Gene Chizik was in a place that has, over the years, been familiar to him but is quite rare for defensive coordinators: Behind a podium at media day.
That's where you find a starting quarterback. Or a head coach. If the defensive coordinator is there, he's in the back somewhere, answering questions about injured linebackers for their hometown papers.
For North Carolina's media day Wednesday, Chizik, the former Auburn and Iowa State head coach and new UNC defensive coordinator, was the first to the podium, ahead of Marquise Williams, ahead of Larry Fedora – no small measure of how much importance is being placed on Chizik's arrival.
He is the new guy in town with the solution to all the problems, except he isn't selling a marching band or a monorail. He's selling a defense that will, in theory, meet or exceed basic Division I standards. It doesn't sound like a tall order, except for the fact that North Carolina came nowhere close a year ago, finishing last in the ACC in total and scoring defense.
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“They care. They want to improve,” Chizik said Wednesday of the players he inherited. “Nobody liked the results of last year any less than they do – nobody. No coaches, no media, no fans, nobody. They did not like the results, either.”
Enter Chizik, a national champion at Auburn even if it's been a decade since the held this job. The state of North Carolina's defense was so bad that Fedora was determined to get who he thought was the best man for the job, even if if meant bringing someone who crossed paths with the NCAA at Auburn – even if he was never implicated – onto a campus already neck-deep in NCAA troubles of its own.
The optics were never very good, so the results better be sensational.
Theories for why the North Carolina defense fell apart last season remain as numerous as the big plays it allowed and the tackles it missed. The inattention of departed defensive coordinator Vic Koenning and his staff. Koenning's scheme itself. Poor chemistry. Bad fundamentals. A lack of talent, caused in part by the NCAA-imposed recruiting restrictions.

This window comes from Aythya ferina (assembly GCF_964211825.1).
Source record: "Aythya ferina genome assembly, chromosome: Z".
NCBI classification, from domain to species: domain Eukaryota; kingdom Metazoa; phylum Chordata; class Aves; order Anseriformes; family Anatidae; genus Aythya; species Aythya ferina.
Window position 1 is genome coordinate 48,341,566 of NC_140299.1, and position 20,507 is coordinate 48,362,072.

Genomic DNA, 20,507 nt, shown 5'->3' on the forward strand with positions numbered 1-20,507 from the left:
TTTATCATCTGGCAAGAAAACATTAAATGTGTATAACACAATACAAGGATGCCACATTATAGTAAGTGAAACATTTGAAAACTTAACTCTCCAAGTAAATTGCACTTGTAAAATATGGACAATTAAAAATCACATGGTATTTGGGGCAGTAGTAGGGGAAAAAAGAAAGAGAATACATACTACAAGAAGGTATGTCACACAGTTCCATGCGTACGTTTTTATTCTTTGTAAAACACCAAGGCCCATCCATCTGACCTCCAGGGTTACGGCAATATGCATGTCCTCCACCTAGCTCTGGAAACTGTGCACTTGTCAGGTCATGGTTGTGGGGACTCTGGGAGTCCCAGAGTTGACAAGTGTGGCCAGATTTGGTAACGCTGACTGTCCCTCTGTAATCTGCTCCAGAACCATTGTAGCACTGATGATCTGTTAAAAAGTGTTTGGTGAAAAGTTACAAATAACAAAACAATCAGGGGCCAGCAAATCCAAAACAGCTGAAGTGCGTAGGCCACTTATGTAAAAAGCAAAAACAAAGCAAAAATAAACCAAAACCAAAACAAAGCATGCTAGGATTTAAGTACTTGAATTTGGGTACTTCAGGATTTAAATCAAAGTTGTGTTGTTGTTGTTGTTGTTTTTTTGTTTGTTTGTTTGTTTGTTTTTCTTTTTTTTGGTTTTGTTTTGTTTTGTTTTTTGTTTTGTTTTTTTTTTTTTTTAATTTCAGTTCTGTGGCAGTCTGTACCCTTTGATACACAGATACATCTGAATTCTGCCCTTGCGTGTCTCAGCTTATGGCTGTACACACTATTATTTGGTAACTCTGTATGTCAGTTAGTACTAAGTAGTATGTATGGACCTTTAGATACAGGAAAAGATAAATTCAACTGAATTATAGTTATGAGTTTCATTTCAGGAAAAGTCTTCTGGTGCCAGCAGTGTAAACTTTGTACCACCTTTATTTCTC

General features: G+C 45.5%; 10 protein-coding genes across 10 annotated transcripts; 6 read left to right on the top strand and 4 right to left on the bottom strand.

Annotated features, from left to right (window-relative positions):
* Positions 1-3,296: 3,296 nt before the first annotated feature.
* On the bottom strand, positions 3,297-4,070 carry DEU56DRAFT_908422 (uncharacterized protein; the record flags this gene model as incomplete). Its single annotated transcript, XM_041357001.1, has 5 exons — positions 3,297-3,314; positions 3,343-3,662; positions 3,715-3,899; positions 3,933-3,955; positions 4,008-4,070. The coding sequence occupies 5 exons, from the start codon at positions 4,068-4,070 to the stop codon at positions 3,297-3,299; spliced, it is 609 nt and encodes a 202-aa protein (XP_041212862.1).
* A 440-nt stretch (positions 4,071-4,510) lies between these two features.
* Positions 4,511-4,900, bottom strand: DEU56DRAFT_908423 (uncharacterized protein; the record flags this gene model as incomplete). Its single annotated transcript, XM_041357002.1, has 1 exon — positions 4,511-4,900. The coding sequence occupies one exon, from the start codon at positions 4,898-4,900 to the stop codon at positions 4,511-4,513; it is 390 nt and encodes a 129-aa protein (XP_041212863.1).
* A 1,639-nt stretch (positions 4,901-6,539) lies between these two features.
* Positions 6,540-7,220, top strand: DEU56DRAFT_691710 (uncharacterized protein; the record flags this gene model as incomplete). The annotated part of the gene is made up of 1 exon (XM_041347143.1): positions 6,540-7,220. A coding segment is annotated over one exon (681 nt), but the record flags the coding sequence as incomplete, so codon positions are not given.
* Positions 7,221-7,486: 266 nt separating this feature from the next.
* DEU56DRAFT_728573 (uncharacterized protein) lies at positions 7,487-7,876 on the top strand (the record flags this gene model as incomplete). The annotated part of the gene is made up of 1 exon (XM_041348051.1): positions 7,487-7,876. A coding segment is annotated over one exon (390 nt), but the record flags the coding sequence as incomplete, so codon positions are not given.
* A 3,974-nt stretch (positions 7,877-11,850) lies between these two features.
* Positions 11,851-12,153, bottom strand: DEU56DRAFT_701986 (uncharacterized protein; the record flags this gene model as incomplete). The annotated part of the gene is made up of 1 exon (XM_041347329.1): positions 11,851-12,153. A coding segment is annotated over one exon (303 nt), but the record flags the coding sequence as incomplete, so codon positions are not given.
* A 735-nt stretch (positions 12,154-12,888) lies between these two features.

All of those are relatively easily remedied except for the latter. There's nothing Fedora and Chizik can do about that, at least not right away. If the deficiencies were mostly scheme-related, the potential for rapid improvement is manifest by ditching Koenning's 4-2-5 with “hybrid” positions like “bandit” and “ram” and going to what might be called “the kind of 4-3 that works in the SEC.”
But if the problem was merely that North Carolina's players on defense weren't very good, were too slow and too soft for ACC football, Chizik is merely going to be shuffling the same deck chairs as Koenning, at least until a few new recruiting classes arrive.
The training-camp emphasis on physicality and tackling may be as much testing as it is training: Are these players incapable of playing that way? Or were they never asked?
“I've never been around a good defense that's not physical,” Chizik said. “Ever. … Everybody's got to have a mentality of physicality. We point it out every day when it is. We point it out every day when it isn't. It either is or it isn't.”
North Carolina's defensive players spoke Wednesday of already believing that they were a better defense than a year ago, without any concrete evidence yet. And certainly, they mentioned specifics that indicate they're in a better place mentally, specifically an increased awareness of game situations and defensive concepts. But they won't really know until they take the field in Charlotte against South Carolina, and even then it may be too soon to see any real progress.
“We're excited for that stage,” linebacker Jeff Schoettmer said. “It's a big stage for us. All eyes are going to be on our defense because of how poorly we played last year. We know our offense can score points, but can our defense get stops?”
Chizik went first Wednesday, that rare moment a defensive coordinator steps into the spotlight. His defense will be in the spotlight on Sept. 3, when self-belief alone won't be enough
DeCock: email@example.com, @LukeDeCock, 919-829-8947